The earliest settlers arrived in Mexico after crossing the Bering land bridge between Asia and Alaska some 20,000 years ago. By 2000 BC, farming villages were beginning to spring up. Sometime around 1500 BC, the first prominent culture, the Olmecs, was established on the hot and humid south Gulf coast. The Olmecs built ceremonial centers rather than cities, and their earthen pyramids suggest a centralized government capable of mobilizing extensive manpower used to raft heavy basalt blocks downriver and carving them into massive heads and other sculptures. The Olmecs also produced ceramic and exquisite jade figurines.
However, during the first millennium BC, Olmec centers declined and were the scene of systematic destruction by unknown marauders, and the Olmec civilization faded into obscurity. The Olmec “mother culture” spawned several subsequent groups of people, including the Mayans. Maya settlements began to appear in what is now the Mexico-Guatemala border region by around 500 BC, and their culture reached its zenith in the “classic period” of 200-900 AD. Numerous cities with elaborate temples surrounded by residential and agricultural areas developed at that time, as the Classic Maya pursued a ritual life and practiced sophisticated art, including a remarkable mathematical and astronomical knowledge. Once thought of as pacifistic, the Mayans actually engaged in conquest and warfare between cities regularly. Stone carvings from the period depict victories of great Maya rulers, who warred, allied, intermarried and patronized the arts in the same fashion as later princely families like the Medicis in Renaissance Italy.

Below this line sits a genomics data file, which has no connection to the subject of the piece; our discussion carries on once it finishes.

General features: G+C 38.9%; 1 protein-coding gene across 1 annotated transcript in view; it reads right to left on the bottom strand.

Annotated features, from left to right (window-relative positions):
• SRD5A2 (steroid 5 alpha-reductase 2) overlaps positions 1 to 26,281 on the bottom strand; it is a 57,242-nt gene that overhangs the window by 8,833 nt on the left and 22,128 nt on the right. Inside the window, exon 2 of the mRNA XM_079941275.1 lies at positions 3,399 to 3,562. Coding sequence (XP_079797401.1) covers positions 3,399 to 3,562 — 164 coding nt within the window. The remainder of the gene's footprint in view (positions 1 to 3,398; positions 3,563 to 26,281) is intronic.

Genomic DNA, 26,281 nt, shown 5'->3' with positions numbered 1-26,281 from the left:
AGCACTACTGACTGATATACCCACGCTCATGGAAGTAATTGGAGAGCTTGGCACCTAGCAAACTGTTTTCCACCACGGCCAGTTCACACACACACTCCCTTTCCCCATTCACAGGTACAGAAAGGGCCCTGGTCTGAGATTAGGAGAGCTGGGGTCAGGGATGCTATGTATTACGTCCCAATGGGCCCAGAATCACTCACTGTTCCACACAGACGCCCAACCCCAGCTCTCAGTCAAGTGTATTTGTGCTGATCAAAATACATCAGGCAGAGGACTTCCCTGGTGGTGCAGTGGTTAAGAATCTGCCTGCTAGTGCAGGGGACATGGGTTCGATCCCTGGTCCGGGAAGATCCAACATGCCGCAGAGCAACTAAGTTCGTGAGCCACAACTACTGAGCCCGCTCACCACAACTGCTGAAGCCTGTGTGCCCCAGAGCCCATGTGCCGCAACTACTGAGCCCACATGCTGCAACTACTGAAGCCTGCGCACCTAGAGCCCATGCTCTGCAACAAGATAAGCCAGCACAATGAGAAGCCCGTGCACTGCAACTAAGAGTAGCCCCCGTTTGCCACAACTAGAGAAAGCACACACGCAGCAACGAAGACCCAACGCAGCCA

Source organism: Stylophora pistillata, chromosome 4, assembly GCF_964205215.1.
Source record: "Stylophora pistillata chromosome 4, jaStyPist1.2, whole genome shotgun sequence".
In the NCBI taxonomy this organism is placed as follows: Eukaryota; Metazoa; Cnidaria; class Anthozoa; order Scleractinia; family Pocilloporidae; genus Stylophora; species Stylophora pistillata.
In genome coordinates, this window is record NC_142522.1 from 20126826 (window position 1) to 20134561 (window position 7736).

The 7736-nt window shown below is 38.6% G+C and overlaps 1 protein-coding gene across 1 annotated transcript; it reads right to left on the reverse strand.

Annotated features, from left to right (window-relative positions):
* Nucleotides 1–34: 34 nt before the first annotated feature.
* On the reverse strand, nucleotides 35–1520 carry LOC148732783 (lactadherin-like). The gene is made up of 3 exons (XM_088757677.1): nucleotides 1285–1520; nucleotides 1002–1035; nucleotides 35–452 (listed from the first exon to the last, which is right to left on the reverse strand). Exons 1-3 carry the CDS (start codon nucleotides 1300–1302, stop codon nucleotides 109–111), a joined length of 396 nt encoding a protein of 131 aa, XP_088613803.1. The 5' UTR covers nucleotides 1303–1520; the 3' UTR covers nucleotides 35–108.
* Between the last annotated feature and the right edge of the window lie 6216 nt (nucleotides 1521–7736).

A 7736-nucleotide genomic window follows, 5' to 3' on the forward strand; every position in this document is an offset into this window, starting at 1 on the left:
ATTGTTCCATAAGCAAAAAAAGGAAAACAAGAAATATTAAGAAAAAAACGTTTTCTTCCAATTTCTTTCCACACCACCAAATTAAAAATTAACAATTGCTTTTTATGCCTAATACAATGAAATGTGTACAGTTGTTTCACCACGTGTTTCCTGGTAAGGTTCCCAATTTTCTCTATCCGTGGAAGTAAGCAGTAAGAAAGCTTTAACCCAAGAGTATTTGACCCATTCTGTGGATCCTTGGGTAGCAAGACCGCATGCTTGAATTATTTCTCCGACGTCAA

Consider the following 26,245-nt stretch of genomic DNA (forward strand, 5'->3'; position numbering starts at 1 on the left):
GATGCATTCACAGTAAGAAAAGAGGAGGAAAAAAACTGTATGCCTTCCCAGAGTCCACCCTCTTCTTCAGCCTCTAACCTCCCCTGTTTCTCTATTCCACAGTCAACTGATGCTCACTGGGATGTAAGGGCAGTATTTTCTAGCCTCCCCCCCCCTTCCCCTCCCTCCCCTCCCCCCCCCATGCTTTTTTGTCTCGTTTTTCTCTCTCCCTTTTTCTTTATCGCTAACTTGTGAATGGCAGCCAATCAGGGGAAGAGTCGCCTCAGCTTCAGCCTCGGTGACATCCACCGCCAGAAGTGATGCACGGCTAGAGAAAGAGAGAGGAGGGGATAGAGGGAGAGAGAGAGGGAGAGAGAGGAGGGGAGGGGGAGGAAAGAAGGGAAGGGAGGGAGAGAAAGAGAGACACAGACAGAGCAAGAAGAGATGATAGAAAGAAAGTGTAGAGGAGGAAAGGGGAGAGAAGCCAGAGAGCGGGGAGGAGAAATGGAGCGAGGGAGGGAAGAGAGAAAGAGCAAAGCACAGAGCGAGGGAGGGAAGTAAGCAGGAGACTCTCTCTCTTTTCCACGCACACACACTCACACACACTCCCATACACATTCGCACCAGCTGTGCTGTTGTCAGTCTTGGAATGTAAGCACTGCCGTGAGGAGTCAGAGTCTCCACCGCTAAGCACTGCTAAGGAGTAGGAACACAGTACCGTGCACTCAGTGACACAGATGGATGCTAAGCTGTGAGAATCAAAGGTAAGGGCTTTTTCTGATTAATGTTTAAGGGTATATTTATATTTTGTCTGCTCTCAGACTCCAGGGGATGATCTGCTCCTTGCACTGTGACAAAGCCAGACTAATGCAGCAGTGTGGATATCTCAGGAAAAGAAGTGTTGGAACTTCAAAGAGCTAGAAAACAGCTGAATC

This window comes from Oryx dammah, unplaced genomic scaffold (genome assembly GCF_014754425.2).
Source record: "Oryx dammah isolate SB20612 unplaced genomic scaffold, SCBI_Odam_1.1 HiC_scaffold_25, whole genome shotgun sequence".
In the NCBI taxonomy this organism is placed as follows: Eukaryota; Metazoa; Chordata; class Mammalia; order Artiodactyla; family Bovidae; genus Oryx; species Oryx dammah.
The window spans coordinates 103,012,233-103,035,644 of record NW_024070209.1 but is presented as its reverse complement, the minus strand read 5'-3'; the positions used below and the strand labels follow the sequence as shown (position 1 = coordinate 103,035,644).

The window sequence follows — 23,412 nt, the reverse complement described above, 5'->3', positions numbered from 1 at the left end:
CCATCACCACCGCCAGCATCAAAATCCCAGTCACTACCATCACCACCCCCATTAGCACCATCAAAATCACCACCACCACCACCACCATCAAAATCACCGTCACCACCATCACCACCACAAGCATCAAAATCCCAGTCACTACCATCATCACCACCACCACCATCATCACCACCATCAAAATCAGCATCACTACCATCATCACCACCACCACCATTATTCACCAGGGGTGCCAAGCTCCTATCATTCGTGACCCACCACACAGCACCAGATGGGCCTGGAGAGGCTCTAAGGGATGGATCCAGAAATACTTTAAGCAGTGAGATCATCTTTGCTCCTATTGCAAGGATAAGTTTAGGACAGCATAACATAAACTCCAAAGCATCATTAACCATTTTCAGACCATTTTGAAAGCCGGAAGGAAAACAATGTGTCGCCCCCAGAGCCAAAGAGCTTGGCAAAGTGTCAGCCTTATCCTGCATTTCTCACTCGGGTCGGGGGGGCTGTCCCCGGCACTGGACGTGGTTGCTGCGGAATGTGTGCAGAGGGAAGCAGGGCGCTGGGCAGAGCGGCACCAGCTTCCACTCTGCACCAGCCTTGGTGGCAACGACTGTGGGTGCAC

By around 800 AD, though, the Classic Maya faced such crises as overuse of resources, and several centers were destroyed and abandoned, perhaps as victims of epidemics or peasant revolt.
Among the largest city-states was Monte Alban, a hilltop city in Oaxaca with a population of about 25,000 by the eighth century AD. When Monte Alban began to decline, Mitla and other lesser towns sprang up in Oaxaca. The biggest city of the first millennium AD, however, was Teotihuacan. Located just north of what is now Mexico City, Teotihuacan eventually was home to 125,000 people, making it one of the largest cities in the world. However, the same troubles that led to the decline and fall of the Mayan Empire beset Teotihuacan. As its population increased, so did the amount of poverty and discontent, and invaders from the north attacked and partly burned Teotihuacan in around 650 AD.
That began a decline in the seventh century that brought about Teotihuacan’s eventual downfall. In the wake of the demise of the early cultures, it would be centuries until the establishment of the next great Mexican empire, the Toltecs.
NEXT WEEK: Toltecs, Aztecs and Conquistadores